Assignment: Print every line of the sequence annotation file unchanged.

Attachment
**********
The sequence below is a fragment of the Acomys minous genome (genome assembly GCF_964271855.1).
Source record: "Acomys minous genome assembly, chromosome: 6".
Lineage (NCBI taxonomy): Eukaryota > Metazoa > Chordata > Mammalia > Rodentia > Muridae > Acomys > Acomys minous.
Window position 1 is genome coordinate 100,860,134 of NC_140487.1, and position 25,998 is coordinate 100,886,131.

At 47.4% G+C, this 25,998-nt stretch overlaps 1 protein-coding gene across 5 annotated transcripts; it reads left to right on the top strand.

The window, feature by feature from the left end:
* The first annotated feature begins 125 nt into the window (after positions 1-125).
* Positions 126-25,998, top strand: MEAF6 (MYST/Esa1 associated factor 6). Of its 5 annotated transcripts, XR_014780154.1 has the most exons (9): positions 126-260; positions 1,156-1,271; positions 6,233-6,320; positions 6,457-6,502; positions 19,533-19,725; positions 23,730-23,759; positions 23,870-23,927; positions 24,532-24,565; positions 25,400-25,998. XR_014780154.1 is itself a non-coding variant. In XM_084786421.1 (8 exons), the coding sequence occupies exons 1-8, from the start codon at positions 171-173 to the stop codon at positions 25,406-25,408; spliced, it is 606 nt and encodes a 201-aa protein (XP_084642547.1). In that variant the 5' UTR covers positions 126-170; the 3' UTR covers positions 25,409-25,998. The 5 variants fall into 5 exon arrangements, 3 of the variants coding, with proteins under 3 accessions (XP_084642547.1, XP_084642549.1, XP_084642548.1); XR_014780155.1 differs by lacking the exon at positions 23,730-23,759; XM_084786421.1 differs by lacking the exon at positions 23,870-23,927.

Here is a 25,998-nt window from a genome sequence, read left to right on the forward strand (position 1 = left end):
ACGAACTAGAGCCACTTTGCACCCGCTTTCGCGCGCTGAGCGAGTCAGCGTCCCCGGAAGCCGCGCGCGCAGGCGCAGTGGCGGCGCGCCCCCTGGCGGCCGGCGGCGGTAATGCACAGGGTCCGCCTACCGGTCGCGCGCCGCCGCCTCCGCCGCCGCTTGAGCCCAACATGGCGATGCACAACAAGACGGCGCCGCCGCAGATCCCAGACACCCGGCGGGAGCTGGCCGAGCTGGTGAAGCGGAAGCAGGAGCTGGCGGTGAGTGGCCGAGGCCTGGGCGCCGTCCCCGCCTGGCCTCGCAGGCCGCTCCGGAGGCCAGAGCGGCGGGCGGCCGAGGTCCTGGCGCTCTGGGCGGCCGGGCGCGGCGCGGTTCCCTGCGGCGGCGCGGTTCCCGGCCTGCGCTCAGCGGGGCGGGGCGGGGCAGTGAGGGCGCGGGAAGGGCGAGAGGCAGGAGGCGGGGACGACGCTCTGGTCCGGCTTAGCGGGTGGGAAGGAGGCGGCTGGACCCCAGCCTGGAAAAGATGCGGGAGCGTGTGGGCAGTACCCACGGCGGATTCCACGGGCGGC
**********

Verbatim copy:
The sequence below is a fragment of the Acomys minous genome (genome assembly GCF_964271855.1).
Source record: "Acomys minous genome assembly, chromosome: 6".
Lineage (NCBI taxonomy): Eukaryota > Metazoa > Chordata > Mammalia > Rodentia > Muridae > Acomys > Acomys minous.
Window position 1 is genome coordinate 100,860,134 of NC_140487.1, and position 25,998 is coordinate 100,886,131.

At 47.4% G+C, this 25,998-nt stretch overlaps 1 protein-coding gene across 5 annotated transcripts; it reads left to right on the top strand.

The window, feature by feature from the left end:
* The first annotated feature begins 125 nt into the window (after positions 1-125).
* Positions 126-25,998, top strand: MEAF6 (MYST/Esa1 associated factor 6). Of its 5 annotated transcripts, XR_014780154.1 has the most exons (9): positions 126-260; positions 1,156-1,271; positions 6,233-6,320; positions 6,457-6,502; positions 19,533-19,725; positions 23,730-23,759; positions 23,870-23,927; positions 24,532-24,565; positions 25,400-25,998. XR_014780154.1 is itself a non-coding variant. In XM_084786421.1 (8 exons), the coding sequence occupies exons 1-8, from the start codon at positions 171-173 to the stop codon at positions 25,406-25,408; spliced, it is 606 nt and encodes a 201-aa protein (XP_084642547.1). In that variant the 5' UTR covers positions 126-170; the 3' UTR covers positions 25,409-25,998. The 5 variants fall into 5 exon arrangements, 3 of the variants coding, with proteins under 3 accessions (XP_084642547.1, XP_084642549.1, XP_084642548.1); XR_014780155.1 differs by lacking the exon at positions 23,730-23,759; XM_084786421.1 differs by lacking the exon at positions 23,870-23,927.

Here is a 25,998-nt window from a genome sequence, read left to right on the forward strand (position 1 = left end):
ACGAACTAGAGCCACTTTGCACCCGCTTTCGCGCGCTGAGCGAGTCAGCGTCCCCGGAAGCCGCGCGCGCAGGCGCAGTGGCGGCGCGCCCCCTGGCGGCCGGCGGCGGTAATGCACAGGGTCCGCCTACCGGTCGCGCGCCGCCGCCTCCGCCGCCGCTTGAGCCCAACATGGCGATGCACAACAAGACGGCGCCGCCGCAGATCCCAGACACCCGGCGGGAGCTGGCCGAGCTGGTGAAGCGGAAGCAGGAGCTGGCGGTGAGTGGCCGAGGCCTGGGCGCCGTCCCCGCCTGGCCTCGCAGGCCGCTCCGGAGGCCAGAGCGGCGGGCGGCCGAGGTCCTGGCGCTCTGGGCGGCCGGGCGCGGCGCGGTTCCCTGCGGCGGCGCGGTTCCCGGCCTGCGCTCAGCGGGGCGGGGCGGGGCAGTGAGGGCGCGGGAAGGGCGAGAGGCAGGAGGCGGGGACGACGCTCTGGTCCGGCTTAGCGGGTGGGAAGGAGGCGGCTGGACCCCAGCCTGGAAAAGATGCGGGAGCGTGTGGGCAGTACCCACGGCGGATTCCACGGGCGGC